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Millennials and breakfast

Find out how Millennials feel about breakfast and the opportunities that exist for the c-store category with the Millennial Generation.

By David Coletto, CEO Abacus Data


It’s the most important meal of the day and for many c-store owners who are feeling the impact of changing consumer preferences and technological changes on the business, breakfast represents a huge opportunity to grow revenue and build a relationship with Canada’s largest consumer market – the Millennials.

In partnership with EnsembleIQ, publisher of Convenience Store News Canada, my market research firm Abacus Data conducted a national survey in the summer of 2018 to explore how Millennials feel about breakfast and the opportunities that exist for the c-store category with the Millennial Generation.

Millennials are consumers born between 1980 and 2000. With a population of about 9.5 million across Canada, there are more Millennials in Canada than any other generation. Over 1.25 million of them will form their own households in the next five years. As consumers, they seek convenience, high-quality, and increasingly healthy options in the food they eat. They are the most sought-after market for retailers and food service operators alike and their preferences will shape the market for years to come.

Here’s what our national survey found:

  •       At this stage in their life, Millennials are less likely to eat breakfast than older generations but when they eat breakfast, they are more likely to do so outside their home. In a typical week, the average millennial will eat breakfast 4.7 days a week compared with 5.3 days forBreakfast1 older Canadians.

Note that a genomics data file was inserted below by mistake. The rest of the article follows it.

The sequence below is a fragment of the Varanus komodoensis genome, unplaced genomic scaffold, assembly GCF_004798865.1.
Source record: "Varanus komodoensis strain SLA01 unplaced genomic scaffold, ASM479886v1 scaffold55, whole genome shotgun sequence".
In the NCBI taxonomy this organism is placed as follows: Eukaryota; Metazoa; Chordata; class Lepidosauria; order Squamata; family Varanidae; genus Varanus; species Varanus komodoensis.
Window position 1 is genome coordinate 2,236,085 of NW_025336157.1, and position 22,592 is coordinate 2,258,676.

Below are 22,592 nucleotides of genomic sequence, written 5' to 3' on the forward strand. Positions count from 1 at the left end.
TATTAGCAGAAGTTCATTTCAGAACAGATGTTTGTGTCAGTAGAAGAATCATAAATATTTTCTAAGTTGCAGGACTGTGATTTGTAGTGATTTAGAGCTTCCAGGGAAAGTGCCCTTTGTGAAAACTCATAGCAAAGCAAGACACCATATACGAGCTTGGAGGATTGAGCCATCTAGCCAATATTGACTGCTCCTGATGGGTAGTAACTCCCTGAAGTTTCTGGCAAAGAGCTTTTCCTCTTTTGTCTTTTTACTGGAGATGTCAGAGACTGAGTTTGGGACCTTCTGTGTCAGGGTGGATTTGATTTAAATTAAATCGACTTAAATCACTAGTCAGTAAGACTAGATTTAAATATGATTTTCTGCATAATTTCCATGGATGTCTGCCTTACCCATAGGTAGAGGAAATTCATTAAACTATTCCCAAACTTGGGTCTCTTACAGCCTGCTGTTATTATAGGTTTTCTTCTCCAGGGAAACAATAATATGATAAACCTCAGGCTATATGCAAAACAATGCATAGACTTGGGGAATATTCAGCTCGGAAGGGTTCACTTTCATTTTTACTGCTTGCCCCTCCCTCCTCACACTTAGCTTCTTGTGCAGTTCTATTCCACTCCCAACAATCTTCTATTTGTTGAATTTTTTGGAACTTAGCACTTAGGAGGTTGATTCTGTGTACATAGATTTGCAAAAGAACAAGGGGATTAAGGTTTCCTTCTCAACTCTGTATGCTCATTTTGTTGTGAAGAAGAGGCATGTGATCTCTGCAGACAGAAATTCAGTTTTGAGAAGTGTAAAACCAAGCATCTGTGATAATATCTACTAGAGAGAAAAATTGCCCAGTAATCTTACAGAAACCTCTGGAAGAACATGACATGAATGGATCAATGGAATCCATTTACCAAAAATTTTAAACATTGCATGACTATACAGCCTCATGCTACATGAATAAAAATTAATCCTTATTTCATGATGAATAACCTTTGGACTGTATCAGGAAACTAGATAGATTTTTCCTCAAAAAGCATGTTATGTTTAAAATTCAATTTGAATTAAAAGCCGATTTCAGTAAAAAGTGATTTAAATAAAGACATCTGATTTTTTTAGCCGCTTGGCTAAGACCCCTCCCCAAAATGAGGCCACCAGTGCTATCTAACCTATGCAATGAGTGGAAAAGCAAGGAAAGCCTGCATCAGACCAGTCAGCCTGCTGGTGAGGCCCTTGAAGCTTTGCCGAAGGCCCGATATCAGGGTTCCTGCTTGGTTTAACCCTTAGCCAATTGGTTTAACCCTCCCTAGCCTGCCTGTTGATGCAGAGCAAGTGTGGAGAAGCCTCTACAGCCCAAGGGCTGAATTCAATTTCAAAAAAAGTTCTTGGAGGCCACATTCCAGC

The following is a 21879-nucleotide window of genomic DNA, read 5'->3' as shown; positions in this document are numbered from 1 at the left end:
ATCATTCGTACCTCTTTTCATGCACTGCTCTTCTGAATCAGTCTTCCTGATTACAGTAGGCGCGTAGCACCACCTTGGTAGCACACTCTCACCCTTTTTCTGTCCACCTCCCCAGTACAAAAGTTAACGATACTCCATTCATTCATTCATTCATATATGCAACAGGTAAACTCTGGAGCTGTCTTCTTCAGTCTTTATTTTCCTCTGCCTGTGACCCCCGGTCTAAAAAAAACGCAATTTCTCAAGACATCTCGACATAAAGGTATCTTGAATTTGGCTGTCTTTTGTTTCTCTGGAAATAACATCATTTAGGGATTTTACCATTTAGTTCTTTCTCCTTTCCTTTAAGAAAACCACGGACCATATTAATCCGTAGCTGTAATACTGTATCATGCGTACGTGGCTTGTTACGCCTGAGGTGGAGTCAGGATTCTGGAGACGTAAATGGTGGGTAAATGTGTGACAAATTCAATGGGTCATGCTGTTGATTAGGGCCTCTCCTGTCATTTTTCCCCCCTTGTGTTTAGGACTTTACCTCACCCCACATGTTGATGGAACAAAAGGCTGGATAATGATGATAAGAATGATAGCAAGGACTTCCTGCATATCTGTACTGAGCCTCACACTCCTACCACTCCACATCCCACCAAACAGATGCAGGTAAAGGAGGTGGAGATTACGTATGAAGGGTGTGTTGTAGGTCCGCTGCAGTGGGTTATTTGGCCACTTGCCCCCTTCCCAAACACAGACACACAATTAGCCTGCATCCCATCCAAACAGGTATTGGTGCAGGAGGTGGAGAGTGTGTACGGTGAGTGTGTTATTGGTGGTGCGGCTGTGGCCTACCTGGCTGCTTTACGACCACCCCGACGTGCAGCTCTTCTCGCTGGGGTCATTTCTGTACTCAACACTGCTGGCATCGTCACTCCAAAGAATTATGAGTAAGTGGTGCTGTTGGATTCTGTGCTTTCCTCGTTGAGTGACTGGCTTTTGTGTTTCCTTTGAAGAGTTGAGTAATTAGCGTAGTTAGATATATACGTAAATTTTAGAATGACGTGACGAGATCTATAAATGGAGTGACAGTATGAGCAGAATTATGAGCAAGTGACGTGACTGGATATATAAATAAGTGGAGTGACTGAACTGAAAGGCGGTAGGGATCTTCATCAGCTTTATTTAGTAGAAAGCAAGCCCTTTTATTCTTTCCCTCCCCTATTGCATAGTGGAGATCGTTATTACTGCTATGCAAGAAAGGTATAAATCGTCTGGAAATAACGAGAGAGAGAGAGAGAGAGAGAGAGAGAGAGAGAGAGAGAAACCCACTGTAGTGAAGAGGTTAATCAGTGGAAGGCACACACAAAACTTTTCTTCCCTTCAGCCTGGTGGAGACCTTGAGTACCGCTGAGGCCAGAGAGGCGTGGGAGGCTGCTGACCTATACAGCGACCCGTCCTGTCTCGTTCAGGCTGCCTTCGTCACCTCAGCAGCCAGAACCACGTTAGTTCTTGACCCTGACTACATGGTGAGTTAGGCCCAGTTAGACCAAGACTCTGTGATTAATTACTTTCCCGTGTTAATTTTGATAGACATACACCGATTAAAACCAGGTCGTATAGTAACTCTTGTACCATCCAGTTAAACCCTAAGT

•       In fact, only 42% of Millennials say they always make time to eat breakfast, 18 points less likely than older generations. But it’s not because they don’t want to eat breakfast, it’s just they feel a time crunch and sometimes skip the meal if finding breakfast isn’t easy or convenient.

  • When they do eat breakfast, 76% of meals are made at home, 15% of breakfast meals involve eating something that is pre-made or packaged while 9% of meals are consumed at a restaurant or from a retailer.

  • More millennial breakfasts are eaten outside the home than those consumed by older generations (24% vs. 15%).

  • Given this, it’s not surprising that they are more likely to visit retailers or restaurants for those out of home breakfasts with grocery stores, quick service restaurants, c-stores, and sit-down restaurants being the most popular stops. Most importantly, Millennials are five times as likely to get breakfast at a convenience store at least once per week than older generations (15% vs. 3%). That’s about 1.4 million Millennials visiting a c-store for breakfast at least once a week – and many visit more than once per week.


  • Slightly more than a quarter (27%) of Millennials are open to eating breakfast at a c-store but only do so once a month or less. That is approximately 2.5 million more Millennials open to getting their breakfast at c-store but have not found a reason to go more regularly. C-stores are tied for third on Millennials’ menu of breakfast establishments, after grocery stores, quick serve restaurants like McDonald’s, Tim Hortons or Starbucks, and tied with sit-down restaurants. Compared to grocery stores and sit-down restaurants, c-stores offer greater convenience and can often compete with quick serve restaurants with convenience and price and could represent an equal alternative. C-stores offer a lot to millennial consumers and can leverage those positive qualities to capture a wider share of the millennial breakfast market.